Brand Beyond Packaging
Full brand worlds were presented, not just the product and its packaging. The most successful booths attracted crowds that were seduced by appealing identity design, consistent blocks of color, strong branding extended to materials such as stickers, pos, leaflets and yes of course, packaging. FMCG corporate design is a real thing, and the best performers at the expo confirmed the importance of investing in this.
A memorable experience here was of course product tasting. This was set up, in some cases, as successful ‘theater,’ where the brand world was seamlessly translated to a ‘set’ where food was prepared. Then there were games, rock stages, and chill areas. There were many examples where the brand was effortlessly extended thanks to a strong visual and strategic foundation.
The Era of Bright
It came as no surprise, after multiple Gen Z reports about the preferences of our younger consumers, that brands are simple and bright. Packaging is designed to attract attention on shelf and on the small screen. Flat bright colors dominated the innovation section of the Expo. There was no holding back here, and every color of the rainbow was covered, including a notable presence of pink.
It was great to see that some brands choose to disrupt by being minimal. This is the design theory I was taught in school: just show what is necessary. A calm oasis amid the sensory overload that surrounds us in this chaotic world (and its supermarkets and digital space!)
Descriptive Brand Names
With simpler and cleaner packaging, what is on the pack now needs to work extra hard. Brand names often indicate what the product or positioning is. No more ambiguous names that need further investigating to understand what it actually means, but playful versions of real words creating an ownable brand name.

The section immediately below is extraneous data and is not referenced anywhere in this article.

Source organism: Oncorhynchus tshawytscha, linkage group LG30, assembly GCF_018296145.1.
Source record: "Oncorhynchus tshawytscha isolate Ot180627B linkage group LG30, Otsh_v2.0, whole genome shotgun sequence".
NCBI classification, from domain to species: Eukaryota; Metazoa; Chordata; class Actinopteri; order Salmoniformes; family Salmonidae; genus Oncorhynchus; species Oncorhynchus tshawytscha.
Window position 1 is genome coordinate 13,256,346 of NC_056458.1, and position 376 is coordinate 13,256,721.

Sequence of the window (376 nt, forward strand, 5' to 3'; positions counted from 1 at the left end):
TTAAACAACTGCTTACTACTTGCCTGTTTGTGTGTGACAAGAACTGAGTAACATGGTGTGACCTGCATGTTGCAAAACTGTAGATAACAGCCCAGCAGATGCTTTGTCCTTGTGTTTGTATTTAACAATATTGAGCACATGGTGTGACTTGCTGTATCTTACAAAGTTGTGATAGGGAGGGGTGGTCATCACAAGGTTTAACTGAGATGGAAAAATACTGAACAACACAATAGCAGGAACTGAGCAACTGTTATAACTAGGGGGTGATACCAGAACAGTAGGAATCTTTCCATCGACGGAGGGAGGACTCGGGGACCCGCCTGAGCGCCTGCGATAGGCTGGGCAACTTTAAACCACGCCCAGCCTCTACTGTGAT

Inform Up Front
Many products now proudly present the important product info on the front of the packaging, such as ingredients (or lack thereof), how it’s made, where it’s from. All designed in an engaging way not just there to inform but also to make you feel good and in some cases, entertain. We also saw a ton of icons adorning all sides of the packaging and displays, further clarifying what each new innovation could mean for you.
Designs were not there to just tell us a story but were designed to invite you in and engage. Messaging appeared human, crafted and/or unique. We all know the typography clichés and ‘go-to’ styles that often mark a specific category. Many designs are now inspired by a lifestyle and Instagram-ability (is this a word yet?)
This should not be an ‘ah-ha’ anymore; however, we loved to see how sustainability is here to stay. Everything from plant-based serving platters to edible spoons (which I ate before my ice cream was finished, my bad). And then the biggest thing we saw this year: mushrooms! Mushrooms as protective packaging, mushrooms as chicken, truly incredible and delicious.
Now of course this is only a summary of three days of pure joy and inspiration. Impossible to pen it all down. As always, it’s good to share, and I hope this will pass on some of the energy I took away from the Expo. I love exchanging ideas and keeping the conversation going, so if you feel I left anything major out or if you want my opinion on something here and what this could mean for you as a designer or brand, let me know! Happy to talk.
By Rutger Thiellier, ECD.